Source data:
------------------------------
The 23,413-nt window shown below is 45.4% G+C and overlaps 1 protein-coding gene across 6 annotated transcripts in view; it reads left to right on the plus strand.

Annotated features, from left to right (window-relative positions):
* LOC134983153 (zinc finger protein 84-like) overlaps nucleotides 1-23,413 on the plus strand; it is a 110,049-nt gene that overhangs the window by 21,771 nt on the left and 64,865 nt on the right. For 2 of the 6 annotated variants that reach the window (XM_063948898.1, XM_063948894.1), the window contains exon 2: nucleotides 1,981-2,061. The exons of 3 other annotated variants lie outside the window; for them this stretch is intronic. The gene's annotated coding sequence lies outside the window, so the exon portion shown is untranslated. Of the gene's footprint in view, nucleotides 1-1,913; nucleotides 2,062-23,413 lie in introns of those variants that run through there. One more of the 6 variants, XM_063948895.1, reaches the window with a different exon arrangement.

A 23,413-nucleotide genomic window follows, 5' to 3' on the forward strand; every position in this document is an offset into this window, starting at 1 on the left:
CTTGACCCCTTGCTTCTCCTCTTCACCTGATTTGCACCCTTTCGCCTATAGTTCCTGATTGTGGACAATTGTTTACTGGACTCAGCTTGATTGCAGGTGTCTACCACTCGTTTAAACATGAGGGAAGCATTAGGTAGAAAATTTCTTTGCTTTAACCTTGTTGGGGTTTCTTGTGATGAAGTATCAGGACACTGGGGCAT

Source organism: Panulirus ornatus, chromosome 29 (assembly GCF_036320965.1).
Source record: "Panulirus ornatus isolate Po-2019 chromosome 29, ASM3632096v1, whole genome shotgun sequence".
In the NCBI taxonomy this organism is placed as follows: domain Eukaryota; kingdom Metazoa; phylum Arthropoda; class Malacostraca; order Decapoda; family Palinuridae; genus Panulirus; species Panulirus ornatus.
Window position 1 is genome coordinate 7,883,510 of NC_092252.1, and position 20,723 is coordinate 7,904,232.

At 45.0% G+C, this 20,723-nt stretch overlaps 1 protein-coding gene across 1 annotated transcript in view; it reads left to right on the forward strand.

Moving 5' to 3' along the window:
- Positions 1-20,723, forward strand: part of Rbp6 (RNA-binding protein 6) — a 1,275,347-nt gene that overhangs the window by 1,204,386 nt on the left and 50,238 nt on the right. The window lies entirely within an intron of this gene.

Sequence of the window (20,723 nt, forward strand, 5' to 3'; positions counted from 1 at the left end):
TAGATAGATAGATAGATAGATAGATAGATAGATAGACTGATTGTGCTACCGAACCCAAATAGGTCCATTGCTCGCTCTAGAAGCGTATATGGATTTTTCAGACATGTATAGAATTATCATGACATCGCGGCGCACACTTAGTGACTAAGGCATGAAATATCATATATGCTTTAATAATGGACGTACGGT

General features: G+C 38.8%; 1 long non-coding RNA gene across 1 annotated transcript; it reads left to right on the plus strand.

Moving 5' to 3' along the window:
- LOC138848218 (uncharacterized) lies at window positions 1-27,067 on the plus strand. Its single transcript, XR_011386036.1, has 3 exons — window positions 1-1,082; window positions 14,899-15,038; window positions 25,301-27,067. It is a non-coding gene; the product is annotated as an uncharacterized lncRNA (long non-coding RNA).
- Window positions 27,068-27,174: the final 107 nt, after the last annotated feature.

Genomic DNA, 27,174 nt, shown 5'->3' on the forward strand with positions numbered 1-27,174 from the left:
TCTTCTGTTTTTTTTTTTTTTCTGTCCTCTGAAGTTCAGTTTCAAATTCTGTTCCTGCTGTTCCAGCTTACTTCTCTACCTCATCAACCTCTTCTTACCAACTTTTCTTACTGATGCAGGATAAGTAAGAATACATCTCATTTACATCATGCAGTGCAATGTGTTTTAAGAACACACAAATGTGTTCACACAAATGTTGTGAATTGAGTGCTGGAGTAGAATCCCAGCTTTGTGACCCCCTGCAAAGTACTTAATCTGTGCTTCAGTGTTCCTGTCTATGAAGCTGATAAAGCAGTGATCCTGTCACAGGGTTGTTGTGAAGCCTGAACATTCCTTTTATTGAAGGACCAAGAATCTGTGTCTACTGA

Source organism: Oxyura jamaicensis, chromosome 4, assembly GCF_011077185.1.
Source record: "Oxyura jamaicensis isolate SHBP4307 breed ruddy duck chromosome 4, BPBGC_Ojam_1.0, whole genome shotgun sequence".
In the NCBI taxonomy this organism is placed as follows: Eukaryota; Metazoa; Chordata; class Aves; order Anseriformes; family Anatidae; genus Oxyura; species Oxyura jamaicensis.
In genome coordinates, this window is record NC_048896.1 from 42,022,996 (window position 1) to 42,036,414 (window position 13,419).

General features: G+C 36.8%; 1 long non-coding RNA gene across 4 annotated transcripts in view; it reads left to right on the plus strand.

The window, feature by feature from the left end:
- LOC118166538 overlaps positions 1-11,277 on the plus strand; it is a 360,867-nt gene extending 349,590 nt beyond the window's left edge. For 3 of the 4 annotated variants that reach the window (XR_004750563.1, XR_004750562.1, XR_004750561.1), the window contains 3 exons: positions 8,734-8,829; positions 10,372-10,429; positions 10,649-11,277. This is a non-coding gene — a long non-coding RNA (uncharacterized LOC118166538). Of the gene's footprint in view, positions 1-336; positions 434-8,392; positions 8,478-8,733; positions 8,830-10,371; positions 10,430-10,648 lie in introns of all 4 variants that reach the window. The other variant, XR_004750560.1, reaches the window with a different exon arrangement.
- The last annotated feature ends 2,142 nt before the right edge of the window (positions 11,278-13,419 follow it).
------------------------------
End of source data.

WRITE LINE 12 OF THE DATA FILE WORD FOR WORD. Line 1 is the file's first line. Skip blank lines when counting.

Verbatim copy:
- Positions 1-20,723, forward strand: part of Rbp6 (RNA-binding protein 6) — a 1,275,347-nt gene that overhangs the window by 1,204,386 nt on the left and 50,238 nt on the right. The window lies entirely within an intron of this gene.